Colonel Rebel may have disappeared from the sidelines at Ole Miss games several years ago, but there are many Rebel faithful who still show their support for the vacated mascot.
This fall, as Ole Miss officials continue to work on introducing a new mascot to the public, the Colonel will be seen a lot around town and in the stands of Vaught-Hemingway Stadium.
Tuesday is the deadline for companies to stop producing his likeness on materials and that deadline has placed the sales of merchandise with Colonel Rebel’s figure on it at an all-time high.
Local retailers who make and sell T-shirts seem to be the biggest benefactor in the decision to halt production of Colonel Rebel materials. Last weekend, when students returned to Oxford and Ole Miss, one retailer said his sales just on Colonel Rebel T-shirts increased 40 percent.
The deadline, in essence, has made the Colonel more popular than ever.
“I think people know that he is about to be gone and the sales have definitely increased,” said Mike Tatum, owner of the Oxford T-Shirt company. “We are selling T-shirts with Colonel Rebel on them and will be through the fall. Everyone should know that there is a limited supply out there once production stops and the shirts with his likeness are going to go fast.”
Tatum, like several apparel owners in Oxford, also produces shirts. He routinely sells the Colonel to other retail stores, but that will change on Wednesday. According to Clay Jones, the Director of Human Resources and Contractual Services at Ole Miss, manufacturers such as Nike or Adidas have to stop production by midnight on Tuesday to comply with the ruling set six months ago. Apparel companies sell their products to places such as Wal-Mart, Hibbett Sports and Dick’s, just to name a few, and it’s retailers who have been asking for a greater amount of these items since the deadline was set.
Jones said Ole Miss has no control over retailers meaning they can sell products such as Colonel Rebel T-shirts until their stock runs dry. No new production will be allowed by the university after Tuesday and those that don’t comply would face fines that are levied along with the help of the Collegiate Licensing Company or CLC.
All apparel companies have to work with CLC, and the school, to get a new products into the marketplace. Jones said CLC works with 11 out of the 12 schools in the Southeastern Conference as well as 85 percent of the schools in the BCS. Almost all of the time, the wholesalers and producers comply with the contractual agreements set in place meaning once the merchandise has been produced and the deadline goes into effect, no other product can be created until Ole Miss decides to re-introduce it to consumers.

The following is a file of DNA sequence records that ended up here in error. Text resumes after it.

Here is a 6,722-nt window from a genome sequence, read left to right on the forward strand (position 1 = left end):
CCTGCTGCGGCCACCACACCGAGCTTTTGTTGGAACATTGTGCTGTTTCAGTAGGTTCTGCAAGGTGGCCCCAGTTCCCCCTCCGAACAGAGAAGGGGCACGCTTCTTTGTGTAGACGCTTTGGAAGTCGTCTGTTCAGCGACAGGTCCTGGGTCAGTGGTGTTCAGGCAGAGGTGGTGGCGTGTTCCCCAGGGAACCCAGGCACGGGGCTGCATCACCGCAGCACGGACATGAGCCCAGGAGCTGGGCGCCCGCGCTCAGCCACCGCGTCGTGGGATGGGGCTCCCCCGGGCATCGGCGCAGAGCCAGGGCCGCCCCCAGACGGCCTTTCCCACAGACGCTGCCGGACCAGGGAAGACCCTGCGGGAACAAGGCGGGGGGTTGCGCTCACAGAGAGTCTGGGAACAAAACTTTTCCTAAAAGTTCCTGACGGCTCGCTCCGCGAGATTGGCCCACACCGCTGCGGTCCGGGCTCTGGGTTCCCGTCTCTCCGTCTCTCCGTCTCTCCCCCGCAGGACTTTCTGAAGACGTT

Jones said the Colonel Rebel is a part of Ole Miss’ history and his likeness will be placed into the CLC college vault license program which allows the school to use it at a later date as part of a vintage product line.
“The university still views Col. Rebel as a part of our history. He is special and unique,” Jones said. “We realize that there is a lot of stock with his likeness out there right now. We helped create this atmosphere with the deadline and that was done so that we could help those that produce these products and have been in good standing get their products manufactured and sold.”
According to Jeff Busby, the co-owner of University Sporting Goods, the sale of Colonel Rebel T-shirts prior to the deadline was around 3 percent. Sales have made a mascot that was living in obscurity into a hot ticket item and made his likeness as popular as the script Ole Miss that is also printed on various apparel items.
“It’s been a very popular item over the last two months. A lot of people want to buy T-shirts or souvenirs, memory stuff, that have him on it. We used to sell Colonel Rebel stuff only to kids. We never sold it to adults before they banned it, but the demand is there now,” Busby said. “We have a good bit of T-shirts with him on it, but once we sell out, it’s gone. I’m not sure that we will make it to the second ballgame before we sell out. This past weekend there were a lot of people that wanted things with the Colonel on it.”
Chris Riddell, the owner of Ink Spot and Cat Daddy’s, had similar things to say about his Colonel Rebel sales over the summer. Riddell, who also produces T-shirts, is selling his Colonel Rebel materials here locally and also at a Jackson mall kiosk.
“Our Colonel Rebel sales have spiked but I thought we would be selling more than we have,” Riddell said. “I would say that we have doubled if not tripled the products we used to sell with him on it. The emphasis has been more than average and we have the inventory to meet the demand.”
New mascot sales
While the sale of Colonel Rebel materials is high now, store owners know that when the new mascot is unveiled, there will be a big demand for that as well. There are five figures in the running to become the new mascot at Ole Miss, but all of those who make shirts are hoping for a marketable figure such as the bear.
“People will be ready to go out and buy a shirt with the new mascot. They will be gung ho for whatever the university comes up with,” Busby said.
Tatum said a new mascot gives him more options when printing up a T-shirt each fall.
“You’re kind of limited right now with the basic logos that are available and what you can come up with. It gets boring to print up shirts when you only have a few options,” Tatum said. “An intimidating mascot, like the bear, would be fine with me. You can have him battling all the other mascots in the SEC. Right now it’s a win-win situation with the sales of the Colonel Rebel and whatever the new mascot will be.”
So here’s looking forward to the new mascot while we still enjoy the one we have all grown to know for so long. (August 27, 2010, Page 8A)